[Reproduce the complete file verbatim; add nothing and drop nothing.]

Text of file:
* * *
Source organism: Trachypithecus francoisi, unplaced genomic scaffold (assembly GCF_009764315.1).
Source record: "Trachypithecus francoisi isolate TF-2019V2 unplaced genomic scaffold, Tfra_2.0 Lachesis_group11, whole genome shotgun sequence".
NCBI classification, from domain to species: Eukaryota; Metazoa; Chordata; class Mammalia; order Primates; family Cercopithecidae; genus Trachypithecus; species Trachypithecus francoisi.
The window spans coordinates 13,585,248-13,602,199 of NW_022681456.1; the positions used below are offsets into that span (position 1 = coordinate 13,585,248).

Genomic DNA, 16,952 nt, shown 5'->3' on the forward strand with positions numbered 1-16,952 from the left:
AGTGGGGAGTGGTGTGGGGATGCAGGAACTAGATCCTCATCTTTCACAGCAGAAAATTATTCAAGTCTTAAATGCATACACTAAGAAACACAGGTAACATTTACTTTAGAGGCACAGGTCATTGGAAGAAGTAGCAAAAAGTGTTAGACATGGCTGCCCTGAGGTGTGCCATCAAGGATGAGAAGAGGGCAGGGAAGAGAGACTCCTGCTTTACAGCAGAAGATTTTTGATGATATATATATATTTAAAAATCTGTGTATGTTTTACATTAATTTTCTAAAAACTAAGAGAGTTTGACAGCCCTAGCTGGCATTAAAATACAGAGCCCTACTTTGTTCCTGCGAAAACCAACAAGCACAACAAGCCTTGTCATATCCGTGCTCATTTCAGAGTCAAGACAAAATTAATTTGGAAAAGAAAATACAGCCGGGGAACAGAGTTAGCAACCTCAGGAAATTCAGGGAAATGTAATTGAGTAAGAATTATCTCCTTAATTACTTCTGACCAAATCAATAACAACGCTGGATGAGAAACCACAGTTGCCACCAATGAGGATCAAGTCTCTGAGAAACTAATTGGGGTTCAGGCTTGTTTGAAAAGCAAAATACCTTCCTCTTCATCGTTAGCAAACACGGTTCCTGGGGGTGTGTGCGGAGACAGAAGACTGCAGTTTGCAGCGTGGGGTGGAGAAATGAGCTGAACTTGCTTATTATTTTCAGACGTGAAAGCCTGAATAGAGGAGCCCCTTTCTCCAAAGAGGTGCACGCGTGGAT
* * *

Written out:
Source organism: Trachypithecus francoisi, unplaced genomic scaffold (assembly GCF_009764315.1).
Source record: "Trachypithecus francoisi isolate TF-2019V2 unplaced genomic scaffold, Tfra_2.0 Lachesis_group11, whole genome shotgun sequence".
NCBI classification, from domain to species: Eukaryota; Metazoa; Chordata; class Mammalia; order Primates; family Cercopithecidae; genus Trachypithecus; species Trachypithecus francoisi.
The window spans coordinates 13,585,248-13,602,199 of NW_022681456.1; the positions used below are offsets into that span (position 1 = coordinate 13,585,248).

Genomic DNA, 16,952 nt, shown 5'->3' on the forward strand with positions numbered 1-16,952 from the left:
AGTGGGGAGTGGTGTGGGGATGCAGGAACTAGATCCTCATCTTTCACAGCAGAAAATTATTCAAGTCTTAAATGCATACACTAAGAAACACAGGTAACATTTACTTTAGAGGCACAGGTCATTGGAAGAAGTAGCAAAAAGTGTTAGACATGGCTGCCCTGAGGTGTGCCATCAAGGATGAGAAGAGGGCAGGGAAGAGAGACTCCTGCTTTACAGCAGAAGATTTTTGATGATATATATATATTTAAAAATCTGTGTATGTTTTACATTAATTTTCTAAAAACTAAGAGAGTTTGACAGCCCTAGCTGGCATTAAAATACAGAGCCCTACTTTGTTCCTGCGAAAACCAACAAGCACAACAAGCCTTGTCATATCCGTGCTCATTTCAGAGTCAAGACAAAATTAATTTGGAAAAGAAAATACAGCCGGGGAACAGAGTTAGCAACCTCAGGAAATTCAGGGAAATGTAATTGAGTAAGAATTATCTCCTTAATTACTTCTGACCAAATCAATAACAACGCTGGATGAGAAACCACAGTTGCCACCAATGAGGATCAAGTCTCTGAGAAACTAATTGGGGTTCAGGCTTGTTTGAAAAGCAAAATACCTTCCTCTTCATCGTTAGCAAACACGGTTCCTGGGGGTGTGTGCGGAGACAGAAGACTGCAGTTTGCAGCGTGGGGTGGAGAAATGAGCTGAACTTGCTTATTATTTTCAGACGTGAAAGCCTGAATAGAGGAGCCCCTTTCTCCAAAGAGGTGCACGCGTGGAT